Kamloops plastic bag ban still in the works despite Court of Appeal decision - InfoNews

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Kamloops plastic bag ban still in the works despite Court of Appeal decision

The fate of plastic bags are up in the air after the B.C. Court of Appeal ruled in favour of the Canadian Plastic Bag Asssociation in a case against Victoria. Last summer, Victoria won a case against them in the B.C. Supreme Court.
July 11, 2019 - 6:00 PM

KAMLOOPS - Two days after Kamloops city council approved a draft bylaw that would eventually see the elimination of plastic carryout bags, the B.C. Court of Appeal has released a verdict that has environmentalists worried.

The Court of Appeal was handling a case between the City of Victoria and the Canadian Plastic Bag Association. Victoria passed a bylaw that banned single-use plastic carryout bags within the city, with businesses then switching to paper and reusable bags which were purchased by the customer. The association took the bylaw to the B.C. Supreme Court last year. The Supreme Court ruled that no laws were broken, as the City of Victoria was enforcing business regulations rather than environmental.

The association won on appeal today.

Glen Cheetham, the sustainability services supervisor of Kamloops, says that despite the news, Kamloops will still move forward with the community engagement and research as the first step to solidifying the bylaw.

"We’re going to follow the direction we got from the council this week and we’re going to continue to engage the Kamloops community on this topic, and of course we’re going to review this decision and explore all the options that are available to us to go forward with the plan,” Cheetham says.

Victoria’s plastic bag bylaw had been significantly researched and received input from community members, a model Kamloops hoped to mirror. The recent decision means that adjusting the currently drafted bylaw is necessary to avoid a similar issue.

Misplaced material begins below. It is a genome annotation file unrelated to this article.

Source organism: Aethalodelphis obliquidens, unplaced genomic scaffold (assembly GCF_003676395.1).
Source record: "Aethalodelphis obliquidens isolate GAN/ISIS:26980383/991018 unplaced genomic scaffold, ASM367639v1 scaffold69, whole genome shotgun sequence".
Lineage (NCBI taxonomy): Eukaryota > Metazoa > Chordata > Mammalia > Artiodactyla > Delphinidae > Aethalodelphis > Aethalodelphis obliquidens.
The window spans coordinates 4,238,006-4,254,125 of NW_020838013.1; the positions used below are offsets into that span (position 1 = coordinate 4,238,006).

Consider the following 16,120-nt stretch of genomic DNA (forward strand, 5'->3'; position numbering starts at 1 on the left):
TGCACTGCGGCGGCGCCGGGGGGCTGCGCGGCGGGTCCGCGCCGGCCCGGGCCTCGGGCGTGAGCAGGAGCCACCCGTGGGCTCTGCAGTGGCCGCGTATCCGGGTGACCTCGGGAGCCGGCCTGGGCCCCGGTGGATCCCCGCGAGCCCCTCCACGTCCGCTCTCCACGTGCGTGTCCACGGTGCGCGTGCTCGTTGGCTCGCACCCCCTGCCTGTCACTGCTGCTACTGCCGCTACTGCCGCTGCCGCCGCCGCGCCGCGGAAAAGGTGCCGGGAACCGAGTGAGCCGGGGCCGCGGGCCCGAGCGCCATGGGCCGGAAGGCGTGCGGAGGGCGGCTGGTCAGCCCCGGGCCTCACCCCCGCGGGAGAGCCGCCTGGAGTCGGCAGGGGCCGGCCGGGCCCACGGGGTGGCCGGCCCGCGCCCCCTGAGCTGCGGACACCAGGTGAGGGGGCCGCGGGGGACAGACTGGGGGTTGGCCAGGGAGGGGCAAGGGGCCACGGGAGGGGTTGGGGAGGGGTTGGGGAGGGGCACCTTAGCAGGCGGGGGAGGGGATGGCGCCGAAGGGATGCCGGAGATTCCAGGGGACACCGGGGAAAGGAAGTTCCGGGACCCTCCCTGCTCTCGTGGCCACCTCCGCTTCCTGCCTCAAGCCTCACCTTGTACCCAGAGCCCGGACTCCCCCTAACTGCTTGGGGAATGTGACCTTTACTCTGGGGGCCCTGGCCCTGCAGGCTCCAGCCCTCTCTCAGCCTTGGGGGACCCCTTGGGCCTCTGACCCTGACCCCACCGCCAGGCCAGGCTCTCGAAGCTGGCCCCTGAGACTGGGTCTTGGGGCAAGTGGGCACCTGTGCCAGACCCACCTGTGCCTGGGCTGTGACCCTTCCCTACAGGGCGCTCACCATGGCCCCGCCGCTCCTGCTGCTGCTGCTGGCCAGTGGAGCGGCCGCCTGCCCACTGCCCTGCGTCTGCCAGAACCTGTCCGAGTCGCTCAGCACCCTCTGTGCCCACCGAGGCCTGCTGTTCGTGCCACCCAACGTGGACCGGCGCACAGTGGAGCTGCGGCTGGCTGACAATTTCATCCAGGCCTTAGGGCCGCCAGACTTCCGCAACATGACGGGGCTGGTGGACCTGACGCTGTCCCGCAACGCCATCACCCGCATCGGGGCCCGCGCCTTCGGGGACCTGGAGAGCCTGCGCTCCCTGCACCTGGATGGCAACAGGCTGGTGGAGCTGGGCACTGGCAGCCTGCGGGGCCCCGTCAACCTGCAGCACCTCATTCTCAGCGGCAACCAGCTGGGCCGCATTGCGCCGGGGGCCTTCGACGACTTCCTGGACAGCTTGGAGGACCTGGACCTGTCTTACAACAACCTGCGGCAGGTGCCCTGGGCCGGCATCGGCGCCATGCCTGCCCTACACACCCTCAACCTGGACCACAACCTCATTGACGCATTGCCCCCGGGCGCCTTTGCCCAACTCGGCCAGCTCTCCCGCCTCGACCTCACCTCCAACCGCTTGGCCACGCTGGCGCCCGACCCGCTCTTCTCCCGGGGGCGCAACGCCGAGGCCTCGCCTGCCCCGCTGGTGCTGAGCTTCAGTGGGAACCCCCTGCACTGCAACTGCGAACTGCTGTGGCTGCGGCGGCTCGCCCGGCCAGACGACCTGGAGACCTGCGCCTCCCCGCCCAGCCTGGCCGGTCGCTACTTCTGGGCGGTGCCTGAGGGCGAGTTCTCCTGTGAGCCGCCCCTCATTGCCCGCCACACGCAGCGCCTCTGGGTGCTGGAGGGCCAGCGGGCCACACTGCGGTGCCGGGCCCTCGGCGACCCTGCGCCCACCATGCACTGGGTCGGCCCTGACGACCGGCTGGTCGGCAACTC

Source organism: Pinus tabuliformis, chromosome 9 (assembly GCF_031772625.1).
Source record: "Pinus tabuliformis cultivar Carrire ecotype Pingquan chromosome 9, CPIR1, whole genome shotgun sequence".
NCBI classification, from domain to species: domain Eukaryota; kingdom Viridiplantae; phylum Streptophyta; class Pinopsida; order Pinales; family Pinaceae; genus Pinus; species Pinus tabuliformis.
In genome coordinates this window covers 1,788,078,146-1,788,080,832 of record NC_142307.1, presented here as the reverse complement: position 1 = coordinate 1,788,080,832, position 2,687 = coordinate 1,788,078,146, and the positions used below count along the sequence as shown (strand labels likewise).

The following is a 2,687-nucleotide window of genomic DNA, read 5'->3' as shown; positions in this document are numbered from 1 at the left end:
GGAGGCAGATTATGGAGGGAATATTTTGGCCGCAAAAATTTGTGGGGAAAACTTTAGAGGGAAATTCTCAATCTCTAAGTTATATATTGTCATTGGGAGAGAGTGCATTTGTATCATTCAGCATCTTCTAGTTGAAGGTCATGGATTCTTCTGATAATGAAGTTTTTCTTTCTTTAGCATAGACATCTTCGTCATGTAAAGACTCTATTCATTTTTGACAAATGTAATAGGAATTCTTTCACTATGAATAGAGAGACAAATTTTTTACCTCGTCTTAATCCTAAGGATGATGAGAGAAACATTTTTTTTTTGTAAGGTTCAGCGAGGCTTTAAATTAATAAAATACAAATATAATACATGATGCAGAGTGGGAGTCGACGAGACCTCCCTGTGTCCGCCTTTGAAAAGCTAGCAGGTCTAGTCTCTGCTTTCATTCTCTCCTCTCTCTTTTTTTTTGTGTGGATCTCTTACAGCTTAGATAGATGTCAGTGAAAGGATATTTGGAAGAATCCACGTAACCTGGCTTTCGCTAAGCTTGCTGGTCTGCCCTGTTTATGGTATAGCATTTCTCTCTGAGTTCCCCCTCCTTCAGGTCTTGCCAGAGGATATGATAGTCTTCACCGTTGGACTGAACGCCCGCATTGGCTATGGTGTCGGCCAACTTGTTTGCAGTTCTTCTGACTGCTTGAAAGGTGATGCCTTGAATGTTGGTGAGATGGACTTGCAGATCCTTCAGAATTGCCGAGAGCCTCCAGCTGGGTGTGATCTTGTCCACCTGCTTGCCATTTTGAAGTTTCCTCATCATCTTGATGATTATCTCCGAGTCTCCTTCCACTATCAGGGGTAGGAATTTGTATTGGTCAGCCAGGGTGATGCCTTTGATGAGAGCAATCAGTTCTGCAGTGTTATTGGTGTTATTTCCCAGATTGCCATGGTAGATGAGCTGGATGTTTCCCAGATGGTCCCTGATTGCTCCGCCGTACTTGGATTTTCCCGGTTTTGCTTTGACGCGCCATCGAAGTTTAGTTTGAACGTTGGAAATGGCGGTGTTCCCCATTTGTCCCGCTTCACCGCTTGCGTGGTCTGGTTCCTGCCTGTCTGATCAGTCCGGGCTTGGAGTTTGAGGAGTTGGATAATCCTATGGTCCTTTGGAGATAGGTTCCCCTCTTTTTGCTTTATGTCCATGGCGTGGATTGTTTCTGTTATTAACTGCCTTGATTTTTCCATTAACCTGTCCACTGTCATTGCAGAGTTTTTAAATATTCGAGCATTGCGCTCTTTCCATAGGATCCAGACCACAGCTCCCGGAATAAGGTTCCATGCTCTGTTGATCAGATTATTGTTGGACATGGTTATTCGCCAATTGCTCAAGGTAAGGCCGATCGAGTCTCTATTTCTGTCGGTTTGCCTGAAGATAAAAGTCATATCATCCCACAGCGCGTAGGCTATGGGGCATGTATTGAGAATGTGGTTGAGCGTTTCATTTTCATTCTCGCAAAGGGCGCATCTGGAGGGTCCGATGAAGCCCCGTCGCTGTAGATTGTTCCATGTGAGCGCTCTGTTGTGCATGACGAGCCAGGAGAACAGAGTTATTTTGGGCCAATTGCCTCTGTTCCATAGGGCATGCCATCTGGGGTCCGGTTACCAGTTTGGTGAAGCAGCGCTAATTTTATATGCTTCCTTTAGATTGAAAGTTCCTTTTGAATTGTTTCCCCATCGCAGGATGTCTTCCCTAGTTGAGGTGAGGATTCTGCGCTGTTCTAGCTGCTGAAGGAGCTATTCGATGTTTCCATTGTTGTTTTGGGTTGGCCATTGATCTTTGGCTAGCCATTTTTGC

"It’s going to take some time for us to review the decision and explore our options and to help inform how we need to go forward with our plan to engage and bring this bylaw forward,” Cheetham says.

Despite the ruling, there might be ways the bylaw can be amended to not see the same fate as Victoria’s plastic bag ban. If that proves to be too risky, there are other ways to encourage ditching plastic locally.

"There have been examples of setting targets, there are regulatory approaches, and I imagine it is possible to consider incentives. I think fundamentally what we are setting out to do, regardless of the decision today, is to really go back to the community to understand what actions we can take to reduce waste, and in particular, waste associated with plastic carryout bags,” Cheetham says. “There are a lot of options available and that's something we'll certainly take into consideration.”

Cheetham says individuals and businesses in Kamloops seem to support the idea of a community without plastic bags.

“I think from our initial engagement and feedback, the business community in Kamloops was generally in support of a regulatory approach because it creates equality and predictability and it's seen as a good policy approach,” Cheetham says.

Tthe biggest impact on plastic reduction is made by an individual's desire to eliminate plastic. He encourages residents and businesses to continue reducing plastic use.

“The most powerful change would be if people made it clear through their actions and through their choices that this is important to them,” Cheetham says. “Bringing your own bag, bringing your own mug, bringing your water bottle, it's all a part of our BYO campaign and that is a very powerful way of reducing waste in our community.”


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News from © InfoTel News Ltd, 2019
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